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Chinese box office takings look to beat US for first time

Chinese box office takings look to beat US for first time

May 28
23:53 2018

China’s box office takings are on track to surpass those of the US in 2018 to become the largest in the world, driven by a relaxation in censorship and a wider range of films on offer.

Box office monetary earnings in China had already overtaken North America on a quarterly basis, after the US fell for the first time in four years in the first quarter. First quarter takings in China were $3.17bn — up nearly 40 per cent from last year and ahead of analyst expectations.

“Considering box office performance in the first quarter, there is a chance for China’s box office to catch up with the US in 2018,” EntGroup, a Chinese cinema consultancy, told the Financial Times. However, it added that “it might be difficult for 2018 to maintain its overall high growth rate in China”.

EntGroup added that US box office takings are mainly concentrated in the fourth quarter, “so whether China is able to catch up also depends on box office performance in the second half of the year”.

China had originally been predicted to catch up to the US in 2017, but a year of flat growth and lacklustre films slowed growth rates from 49 per cent in 2015 to 3 per cent in 2016. 

Last year China looked set for an annual drop in film revenues for the first time in decades but was saved by Hollywood blockbusters such as The Fate of the Furious and home grown fare like Wolf Warrior 2, produced by Beijing Culture Media, about a Chinese ex-commando fighting US mercenaries in Africa.

China’s traditional quota of foreign films was discreetly widened in 2016 and 2017 to prevent the box office from falling. Traditionally, 34 foreign films are allowed to be shown on lucrative revenue-sharing terms, but this was informally increased to 37 last year.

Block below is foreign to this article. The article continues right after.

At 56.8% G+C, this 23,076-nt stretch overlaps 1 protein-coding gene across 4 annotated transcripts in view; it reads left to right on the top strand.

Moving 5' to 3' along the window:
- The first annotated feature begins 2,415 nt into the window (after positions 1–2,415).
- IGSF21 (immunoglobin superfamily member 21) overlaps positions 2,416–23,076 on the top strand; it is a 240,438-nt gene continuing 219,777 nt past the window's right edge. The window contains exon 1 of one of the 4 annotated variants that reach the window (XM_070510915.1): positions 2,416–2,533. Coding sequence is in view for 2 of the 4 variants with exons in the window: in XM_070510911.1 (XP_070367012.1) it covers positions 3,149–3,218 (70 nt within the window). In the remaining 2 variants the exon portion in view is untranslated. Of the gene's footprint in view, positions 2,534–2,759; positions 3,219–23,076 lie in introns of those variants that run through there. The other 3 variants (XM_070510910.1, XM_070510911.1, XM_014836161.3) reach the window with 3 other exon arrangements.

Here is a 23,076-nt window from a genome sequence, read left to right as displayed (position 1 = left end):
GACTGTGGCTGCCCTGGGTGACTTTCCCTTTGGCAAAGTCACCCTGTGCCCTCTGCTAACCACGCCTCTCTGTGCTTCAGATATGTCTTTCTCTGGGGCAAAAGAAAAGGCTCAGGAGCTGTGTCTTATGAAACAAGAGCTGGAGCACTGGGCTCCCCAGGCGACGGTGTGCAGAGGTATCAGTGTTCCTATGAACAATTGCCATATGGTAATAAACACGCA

The high revenues in 2018 are attributable to films like Operation Red Sea, produced by Bona Film Group which made $579m this year, easily the top-grossing film in China. A patriotic war film about Chinese navy commandos fighting terrorists, Operation Red Sea reflects a more relaxed censorship environment that permits films about warfare set in the present.

The success of Operation Red Sea showed how China’s film establishment is becoming comfortable with genres that were previously forbidden. 

Nancy Wu, head of production for Base Media, a production company, said: “It used to be the growth in screens that was driving the growth of the box office, but now it’s the growth of choice, the growth of genres and quality.” 

As well as contemporary war films, Chinese filmmakers are venturing into other previously banned areas such as science fiction and ghost stories.

August sees the premiere of The Meg, a $150m movie featuring Jason Statham, Li Bingbing and an extinct aquatic dinosaur produced by Warner Bros, Hong Kong’s Flagship Entertainment and a consortium led by Shanghai-based China Media Capital. 

Last year Coco, a popular Disney film about a cartoon ghost, became an instant hit in China. 

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